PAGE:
When Regina King won the Golden Globe for her work as mother Sharon Rivers in If Beale Street Could Talk, she touched on its impact with a brief observation from her own son, Ian: "My son said to me when he saw [the film] that it was the first time he really saw himself," she explained at the podium. It was perfectly in line with Sharon's drive to do right by her daughter, Tish, and Tish's fiancé, Fonny. Like King's work, it was subtle, but impactful. Throughout her decades-long career on both the big and small screens, King has spanned genre and challenged stereotype; she has won three Emmys, including Best Actress in a Limited Series for her work in 2018's Seven Seconds. In W's annual Best Performances package, she reflects on how she and Beale Street director Barry Jenkins brought Sharon to life, her first acting role, and the moment she knew she wanted to be an actor for the rest of her life.
How did If Beale Street Could Talk come to you?
It came my way first and foremost because of my relationship with Dede Gardner, and Jeremy Kleiner at Plan B. We did a movie years, years, years ago called Year of the Dog, and have been wanting the opportunity to work together again, and finally this project came my way: “Barry Jenkins is interested, and it's a screen adaptation of James Baldwin's book, If Beale Street Could Talk. Barry Jenkins, Plan B, James Baldwin…. How could I not take that meeting?
What was that meeting like?
It was absolutely amazing. One of the things that made it the most amazing is that we weren't even in the same room together. Technology!
You were on Skype?
Yes. I wanted to read the book before I met Barry, even though our agents on both sides said, "You don't have to. All you have to do is read the script." And I said, "No, this is Barry Jenkins, and this is James Baldwin. I must read the book before I talk to him." He was in Montreal, I was in Mexico, and we had this amazing Skype call that was supposed to only last 30 minutes. We ended up being on there for an hour. We didn't want to get off. We immediately felt a connection as collaborators. And here I am.
You famously took a big break from film for a number of years. Tell me about that.
I didn't take a break from acting, but I took a break from film because my son, Ian, was entering the age of... you know, when kids are starting to really spread their wings and feel themselves, around that sixth-grade year. I felt like, I don't want to travel and miss things. At that time, that was when our film was moving out of L.A., so everything that was coming across our desks were things outside of the city, except for TV. And television just treated me so well. I found the stories that were coming my way to be so full, so I was in this television world for a good 10 years.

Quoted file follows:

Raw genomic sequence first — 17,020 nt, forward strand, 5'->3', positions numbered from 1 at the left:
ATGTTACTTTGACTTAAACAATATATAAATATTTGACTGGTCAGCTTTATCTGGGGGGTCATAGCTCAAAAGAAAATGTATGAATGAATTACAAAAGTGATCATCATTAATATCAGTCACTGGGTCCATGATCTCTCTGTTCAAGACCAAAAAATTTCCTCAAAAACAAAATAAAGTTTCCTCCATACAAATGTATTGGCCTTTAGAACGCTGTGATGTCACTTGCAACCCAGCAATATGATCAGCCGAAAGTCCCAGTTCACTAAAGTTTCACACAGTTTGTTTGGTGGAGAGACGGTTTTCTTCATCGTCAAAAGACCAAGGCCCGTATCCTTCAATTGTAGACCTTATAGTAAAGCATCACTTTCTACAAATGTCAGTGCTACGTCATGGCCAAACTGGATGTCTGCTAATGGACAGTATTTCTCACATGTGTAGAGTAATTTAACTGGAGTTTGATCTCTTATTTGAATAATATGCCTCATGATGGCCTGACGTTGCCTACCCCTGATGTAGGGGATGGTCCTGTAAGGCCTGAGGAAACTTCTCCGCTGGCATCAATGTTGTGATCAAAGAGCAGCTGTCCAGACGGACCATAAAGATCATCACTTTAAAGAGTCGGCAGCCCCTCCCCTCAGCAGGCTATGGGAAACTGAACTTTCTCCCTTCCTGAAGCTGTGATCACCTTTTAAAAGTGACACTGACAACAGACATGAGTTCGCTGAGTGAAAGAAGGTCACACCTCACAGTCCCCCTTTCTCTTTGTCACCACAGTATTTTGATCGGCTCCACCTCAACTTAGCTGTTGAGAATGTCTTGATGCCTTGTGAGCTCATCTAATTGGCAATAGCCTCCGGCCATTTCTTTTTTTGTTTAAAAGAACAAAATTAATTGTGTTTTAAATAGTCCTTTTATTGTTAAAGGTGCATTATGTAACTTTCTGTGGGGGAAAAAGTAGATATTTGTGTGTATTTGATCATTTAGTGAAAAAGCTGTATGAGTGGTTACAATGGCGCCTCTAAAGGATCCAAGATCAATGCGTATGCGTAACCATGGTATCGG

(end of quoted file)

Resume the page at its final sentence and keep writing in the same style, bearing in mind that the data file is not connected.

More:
So, do we call this a comeback to film? Or no?
When I hear people say, "Do we call this a comeback?," I like to use a LL Cool J line: "Don't call it a comeback! I been here for years!"
[Laughs] So, let's go back in your life. What was the first audition you ever nailed? The first one you ever booked.
The first audition I ever booked was a McDonald's commercial. I had to be somewhere around the age of 10. And that was my first experience of the spit bucket, for when that quarter-pounder with cheese that tasted so good at 10:00 a.m., at 11:00 tastes like dirt. So you bite into it and "Mmm!” Spit.
Did they tell you to do that, or did you at first start swallowing?
I'm a kid! I'm 10! I'm going for it. My mom didn't really let us eat McDonald's, so I'm like, I have won. I have struck gold. But I think they just saw this little girl's face getting sour. And they let me know, "Well, you don't have to actually eat it." I was like, "Wow!"
Did you do a lot of commercials?
Actually, from there, um, I was doing a lot of plays in L.A. I went to this theater group called Cambridge Academy that was run by Betty Bridges, Todd Bridges' mother. And I know people in New York are like, "Theater in L.A.? Ha ha ha ha ha!" Well, it exists! And I am a product of it.
There's a lot of theater in L.A.
Yes! There is.
The Mark Taper Forum, now there's The Geffen...